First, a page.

Uproar among Trinidad’s politicians

Following upon revelations emanating from the United States, casting a shadow over the career of Mr Jack Warner, popular politician, heavyweight Minister and close advisor to the Trinidad Prime Minister Kamla Persad-Bissessar, that forced his resignation not only from his ministry but also from his chairmanship of the ruling People’s Partnership coalition, Trinidad & Tobago seems engulfed with yet another suddenly arising political contention.

This time, the occurrence has been spurred by Leader of the Opposition Keith Rowley, who has claimed, under the privilege of speaking in Parliament, to have received a series of e-mails apparently dispatched by the Prime Minister, her National Security Adviser, former army captain and subsequently political functionary, Gary Griffith, and Attorney General Anand Ramlogan purporting to undermine the integrity of the judiciary and the office of the Director of Public Prosecutions.

Prime Minister Persad-Bissessar has in turn accused Rowley of using the cloak of the Parliament for politically opportunist actions, has threatened to take him before the House for misbehaviour in public office, and has appointed a senior police officer to investigate the matter. Though, having done so, both herself and her Attorney General have contracted other private investigators to deal with the allegations on their own behalf, and have released the results of these investigators’ work, which have indicated the e-mails to be hoaxes.

Such is the uproar – now described as an e-mailgate scandal ‒ induced by the verbal interventions of various legal and press personalities, some on behalf of the Prime Minister herself, that the Deputy Commissioner of Police has himself felt forced to appeal for a halt to the cross-talk, in order to allow his officers to conduct their work with some degree of equanimity.

But the situation has been further bedevilled by a revelation by the Attorney General himself that Leader of the Opposition Rowley had, as Ramlogan put it, sought the intervention of the Chairman of the Integrity Commission, well-known newspaper entrepreneur and former Minister of Industry Ken Gordon, in terms of discussing the matter and, obviously, his own approach, prior to making his revelation in Parliament.

The revelation has been like a red flag to the governemnt bull already in a chinashop, and has permitted the PM and her Attorney General to challenge the legality or validity of the Integrity Commission Chairman in having what they have described as a “secret meeting” with Rowley, especially as the President of the Republic was in the process of appointing new members to the Commission.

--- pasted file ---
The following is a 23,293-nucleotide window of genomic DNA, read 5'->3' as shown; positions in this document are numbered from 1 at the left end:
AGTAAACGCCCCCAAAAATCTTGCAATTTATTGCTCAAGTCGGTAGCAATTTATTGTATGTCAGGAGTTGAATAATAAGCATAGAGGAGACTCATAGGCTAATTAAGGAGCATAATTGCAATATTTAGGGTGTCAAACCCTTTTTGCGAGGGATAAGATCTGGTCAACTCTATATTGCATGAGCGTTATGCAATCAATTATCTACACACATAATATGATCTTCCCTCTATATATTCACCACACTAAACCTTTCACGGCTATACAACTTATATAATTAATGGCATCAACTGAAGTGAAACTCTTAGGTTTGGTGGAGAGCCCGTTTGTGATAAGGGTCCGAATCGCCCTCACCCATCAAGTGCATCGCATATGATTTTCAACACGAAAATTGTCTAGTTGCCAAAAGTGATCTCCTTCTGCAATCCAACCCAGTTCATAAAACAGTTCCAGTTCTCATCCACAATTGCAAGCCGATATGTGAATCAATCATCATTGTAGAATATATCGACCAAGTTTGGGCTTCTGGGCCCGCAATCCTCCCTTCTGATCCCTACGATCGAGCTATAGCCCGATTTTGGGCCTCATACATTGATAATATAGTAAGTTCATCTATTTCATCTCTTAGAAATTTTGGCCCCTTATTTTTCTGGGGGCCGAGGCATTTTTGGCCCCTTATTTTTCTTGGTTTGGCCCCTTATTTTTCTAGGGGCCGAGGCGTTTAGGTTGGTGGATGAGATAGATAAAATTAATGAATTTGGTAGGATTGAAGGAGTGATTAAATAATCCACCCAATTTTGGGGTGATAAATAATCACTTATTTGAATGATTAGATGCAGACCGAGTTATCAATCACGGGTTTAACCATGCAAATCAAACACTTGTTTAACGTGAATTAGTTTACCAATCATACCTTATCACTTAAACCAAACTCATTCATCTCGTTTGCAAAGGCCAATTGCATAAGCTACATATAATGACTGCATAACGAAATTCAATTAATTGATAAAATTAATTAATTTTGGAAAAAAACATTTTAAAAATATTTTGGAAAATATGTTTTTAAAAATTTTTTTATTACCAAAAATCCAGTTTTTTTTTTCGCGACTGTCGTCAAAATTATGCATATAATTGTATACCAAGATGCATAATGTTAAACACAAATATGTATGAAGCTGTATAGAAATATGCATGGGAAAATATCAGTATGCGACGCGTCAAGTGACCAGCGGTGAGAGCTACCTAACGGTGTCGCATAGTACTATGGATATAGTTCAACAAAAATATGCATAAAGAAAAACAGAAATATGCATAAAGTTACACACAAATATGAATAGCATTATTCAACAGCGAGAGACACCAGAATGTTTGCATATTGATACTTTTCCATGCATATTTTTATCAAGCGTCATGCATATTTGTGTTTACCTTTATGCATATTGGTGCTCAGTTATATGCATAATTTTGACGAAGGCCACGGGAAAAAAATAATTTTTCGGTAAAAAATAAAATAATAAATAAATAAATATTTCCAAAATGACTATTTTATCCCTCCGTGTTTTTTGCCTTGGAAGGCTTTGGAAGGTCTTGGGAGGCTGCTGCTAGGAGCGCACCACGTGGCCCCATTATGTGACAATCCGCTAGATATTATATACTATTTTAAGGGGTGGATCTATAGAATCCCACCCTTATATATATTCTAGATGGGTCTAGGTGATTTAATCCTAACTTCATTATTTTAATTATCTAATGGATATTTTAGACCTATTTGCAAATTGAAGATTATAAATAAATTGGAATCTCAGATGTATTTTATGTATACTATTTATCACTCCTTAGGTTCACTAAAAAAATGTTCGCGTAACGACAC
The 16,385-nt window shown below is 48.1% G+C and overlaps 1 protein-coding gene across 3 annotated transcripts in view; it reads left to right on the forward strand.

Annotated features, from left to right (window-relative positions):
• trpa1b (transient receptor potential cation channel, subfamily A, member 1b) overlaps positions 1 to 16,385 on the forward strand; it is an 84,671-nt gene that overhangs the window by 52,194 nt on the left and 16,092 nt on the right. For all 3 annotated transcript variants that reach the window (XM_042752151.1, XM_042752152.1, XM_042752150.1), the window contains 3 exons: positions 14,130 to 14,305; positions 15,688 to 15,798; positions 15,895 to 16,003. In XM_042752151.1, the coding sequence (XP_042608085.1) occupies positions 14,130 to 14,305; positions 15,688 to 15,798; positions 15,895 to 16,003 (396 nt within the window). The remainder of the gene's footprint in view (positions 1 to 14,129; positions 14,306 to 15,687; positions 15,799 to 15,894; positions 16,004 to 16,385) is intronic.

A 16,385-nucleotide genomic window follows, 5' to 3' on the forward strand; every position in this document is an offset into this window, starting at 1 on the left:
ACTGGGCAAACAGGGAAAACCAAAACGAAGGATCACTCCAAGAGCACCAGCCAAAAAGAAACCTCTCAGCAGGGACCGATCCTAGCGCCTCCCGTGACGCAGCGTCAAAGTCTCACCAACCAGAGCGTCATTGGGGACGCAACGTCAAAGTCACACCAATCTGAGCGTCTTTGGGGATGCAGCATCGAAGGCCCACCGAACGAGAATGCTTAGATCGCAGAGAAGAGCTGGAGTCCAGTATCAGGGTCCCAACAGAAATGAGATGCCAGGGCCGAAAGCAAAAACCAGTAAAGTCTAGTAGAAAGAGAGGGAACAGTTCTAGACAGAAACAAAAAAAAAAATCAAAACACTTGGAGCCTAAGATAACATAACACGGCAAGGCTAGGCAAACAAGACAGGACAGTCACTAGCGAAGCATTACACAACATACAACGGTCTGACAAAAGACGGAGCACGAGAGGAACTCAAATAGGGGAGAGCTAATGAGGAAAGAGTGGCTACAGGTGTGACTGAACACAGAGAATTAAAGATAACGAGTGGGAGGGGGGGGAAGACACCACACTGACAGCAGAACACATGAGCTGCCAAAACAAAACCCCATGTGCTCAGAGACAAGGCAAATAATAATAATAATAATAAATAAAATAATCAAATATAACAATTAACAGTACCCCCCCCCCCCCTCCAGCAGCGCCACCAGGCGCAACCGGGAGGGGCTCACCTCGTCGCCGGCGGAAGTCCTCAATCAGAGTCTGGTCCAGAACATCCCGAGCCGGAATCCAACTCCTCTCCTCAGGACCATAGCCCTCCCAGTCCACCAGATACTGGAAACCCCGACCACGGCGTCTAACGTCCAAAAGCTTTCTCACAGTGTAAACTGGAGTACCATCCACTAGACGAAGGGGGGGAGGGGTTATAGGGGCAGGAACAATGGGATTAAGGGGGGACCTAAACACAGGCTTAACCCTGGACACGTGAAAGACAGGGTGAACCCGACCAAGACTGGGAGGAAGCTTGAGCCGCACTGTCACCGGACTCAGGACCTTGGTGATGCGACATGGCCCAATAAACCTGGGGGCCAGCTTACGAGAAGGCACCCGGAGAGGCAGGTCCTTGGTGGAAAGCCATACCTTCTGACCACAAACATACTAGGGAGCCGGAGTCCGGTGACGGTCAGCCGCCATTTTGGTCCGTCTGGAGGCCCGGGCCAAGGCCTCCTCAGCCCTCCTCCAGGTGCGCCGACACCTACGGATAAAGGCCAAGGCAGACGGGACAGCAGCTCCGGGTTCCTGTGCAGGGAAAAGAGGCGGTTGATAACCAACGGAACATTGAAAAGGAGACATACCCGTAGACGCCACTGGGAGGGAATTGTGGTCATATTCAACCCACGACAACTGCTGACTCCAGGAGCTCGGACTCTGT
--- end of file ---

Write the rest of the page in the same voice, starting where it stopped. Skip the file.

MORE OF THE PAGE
The revelation has allowed the Trinidad public to remind itself that the legitimacy of the Integrity Commission itself has been under fire for some time, its previous chairpersons over the last five years or so having resigned for what some deemed as infringements of their responsibilities; and its Deputy Chairperson, senior attorney Gladys Gafoor, having herself felt it necessary, under what she believed to be duress, to resign her position.

The revelation of Chairman Gordon’s “secret” meeting with Rowley, when put together with the previous contentions within, or about, the Commission, have led to further public concern, exactly at the point at which the President was about to name new members of the Commission so that it could reconstitute itself. So the demand from the government side has now become that Chairman Gordon should himself have resigned his position by now, giving the President a free hand to create what the public might accept as an Integrity Commission with a clean slate and full legitimacy.

From the government’s position, the call for Gordon’s resignation has clearly been meant to induce the recently-appointed President, a former judge of the Supreme Court, to consider the dismissal of the Chairman himself. For such an act would confirm the impression that they have wished to convey, that Gordon’s meeting with Rowley was wrong or at least ill-judged, with implications also for the appropriateness of  Rowley’s own sense of judgement and, obviously, political competence and  legitimacy in the eyes of the public.

By the time this editorial appears, the President will have taken the action that he has deemed appropriate. But it is unlikely that the continuing political furore rocking Trinidad will end there. New commissioners will have been appointed, but it is left to be seen if the government will be satisfied with a chairman in contention with them, still at the helm.

In the meantime, the by-election to soon be held in the PP-controlled constituency of Chaguanas, previously held by Jack Warner, will be fodder for yet another round of talk and counter-talk both within the ruling coalition and from the PNM.

On the other hand, if the President dismisses Chairman Gordon, Rowley’s own legitimacy as leader of the People’s National Movement will surely come under scrutiny, both within his party and among the general public.

But of course, subsequent to all this, there will be more fodder for thought, talk, action and political uproar, when the police authorities choose to reveal their own conclusions about the legitimacy of the e-mails. And then, one or other side will feel that it has a new chance to wind up the political noise-machine again.

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